1. Get creative with restaurant staffing
Consider hiring from prisons, halfway houses and the military for restaurant staffing. Brother Luck, restaurateur and chef of Four, has built great relationships with military bases in the Denver area. He hosts a 45-day on-the-job restaurant training program with service members to prepare them for work in his restaurants. Brother Luck discussed how many of the veterans that he trained were not so thrilled when they had to cook in the military, but find they love it after training and becoming part of his restaurant family. He recalls working with a veteran who finally understood the importance of nutrition when he took him to a farm and showed him around.
When Frank Bonanno, restaurant owner, chef and head of Bonanno Concepts, opens a new restaurant, he often has to hire upwards of 200 people in just a few short weeks. His advice? Try everything all at once! He hosts job fairs, visits culinary schools and reaches out to halfway houses for restaurant staff that’s willing to work.
2. Be willing to invest in restaurant staff training
Brother Luck explained how it pays to invest in leadership training and support. “Quality comes from great leadership.” If your restaurant training focuses on multiple skills, your team will always want to stay with you. Learn how investing in restaurant training can result in improved business and a reduction in your restaurant labor costs in our Food Fanatics® magazine article, ‘One Job, Many Roles’.
3. Build a culture that allows your restaurant staff to grow with you
All of our panelists believe in a strong workplace culture where employees are treated like family. Frank Bonanno believes strongly in transparency when it comes to the books. Any employee can see the restaurant’s financials if they are interested in becoming a part owner or working with Frank to start a new concept.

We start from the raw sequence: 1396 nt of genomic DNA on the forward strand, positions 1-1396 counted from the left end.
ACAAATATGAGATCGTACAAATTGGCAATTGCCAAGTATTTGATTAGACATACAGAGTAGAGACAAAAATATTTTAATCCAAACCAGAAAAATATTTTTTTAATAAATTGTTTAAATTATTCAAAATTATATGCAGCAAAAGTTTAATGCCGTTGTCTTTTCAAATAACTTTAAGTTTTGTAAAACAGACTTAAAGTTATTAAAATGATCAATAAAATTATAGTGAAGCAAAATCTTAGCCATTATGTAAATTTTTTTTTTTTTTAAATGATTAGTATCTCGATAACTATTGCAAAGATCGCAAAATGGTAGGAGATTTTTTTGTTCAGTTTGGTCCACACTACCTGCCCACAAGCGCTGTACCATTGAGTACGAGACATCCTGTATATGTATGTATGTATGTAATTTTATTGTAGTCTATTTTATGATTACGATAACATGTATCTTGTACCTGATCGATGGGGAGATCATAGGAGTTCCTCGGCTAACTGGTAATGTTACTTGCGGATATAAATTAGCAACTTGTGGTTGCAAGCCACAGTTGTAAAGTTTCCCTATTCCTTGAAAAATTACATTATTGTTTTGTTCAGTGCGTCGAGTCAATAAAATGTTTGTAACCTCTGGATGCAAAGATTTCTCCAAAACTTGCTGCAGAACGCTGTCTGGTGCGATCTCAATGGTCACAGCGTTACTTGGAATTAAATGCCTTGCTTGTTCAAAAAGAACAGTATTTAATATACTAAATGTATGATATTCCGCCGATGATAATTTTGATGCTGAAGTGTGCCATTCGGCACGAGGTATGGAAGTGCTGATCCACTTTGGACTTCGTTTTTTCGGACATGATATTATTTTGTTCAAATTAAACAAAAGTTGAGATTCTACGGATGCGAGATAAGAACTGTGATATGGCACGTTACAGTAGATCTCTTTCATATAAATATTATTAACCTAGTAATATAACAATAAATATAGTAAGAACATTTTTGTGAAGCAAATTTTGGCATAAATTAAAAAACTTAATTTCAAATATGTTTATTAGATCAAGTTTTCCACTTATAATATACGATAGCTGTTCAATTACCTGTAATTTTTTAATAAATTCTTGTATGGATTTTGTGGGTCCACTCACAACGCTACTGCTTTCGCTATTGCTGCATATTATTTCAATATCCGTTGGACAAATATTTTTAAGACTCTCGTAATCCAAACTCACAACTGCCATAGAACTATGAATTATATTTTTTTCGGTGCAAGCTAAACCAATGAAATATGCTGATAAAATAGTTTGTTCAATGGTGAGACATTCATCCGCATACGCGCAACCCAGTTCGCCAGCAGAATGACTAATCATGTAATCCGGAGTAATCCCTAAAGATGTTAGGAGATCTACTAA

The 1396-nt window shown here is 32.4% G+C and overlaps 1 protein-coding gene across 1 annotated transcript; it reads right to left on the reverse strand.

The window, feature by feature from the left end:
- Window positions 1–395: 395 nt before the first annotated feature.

The Talk Shop Live panelists, Frank Bonanno, Alex Seidel and Brother Luck all offer employee incentives, such as bus and light-rail passes, to make it easier for their staff to commute to work. Bonanno referenced his favorite boss and mentor from when he was coming up in the industry: “Every time I tried to quit, he sent me somewhere else (to another one of his restaurants) to work.” Now, instead of letting his best employees leave, he cross-trains them, sends them to other restaurants under the Bonanno Concepts umbrella and finds ways to nurture their creativity as chefs.
Alex Seidel, chef-owner of Fruition and Mercantile Dining & Provision, says when he finds people who respect the industry, he thinks outside the box to keep them on staff. One of his best former chefs now makes artisanal cheese that he serves in Mercantile.
4. ‘Corrupt them early!’ says Patricia Calhoun of the Denver-based Westword, a weekly news publication
As both large and mid-market cities grow, Calhoun’s advice to restaurateurs is to get staff in when they’re young and turn what used to be a temporary restaurant job into a full-blown career. She uses this technique with writers at her publication, Westword. Calhoun has been known to recruit writers from high school, nurture their talent and keep them on staff for decades.
5. Don’t feel like you need to do everything in-house
Alex Seidel uses temp services for his catering business on peak restaurant nights. It helps alleviate the pressure on his core kitchen staff and acts as a recruiting tool. If someone from his restaurant staff is off on a peak night, the temps fill in for catering. He always looks to these temp agencies for great talent. If someone shines on a catering job, he tries to recruit them for his core restaurants.
Interested in livestreaming our next discussion about restaurant labor and staffing shortages? Check out our Detroit event coming up September 25.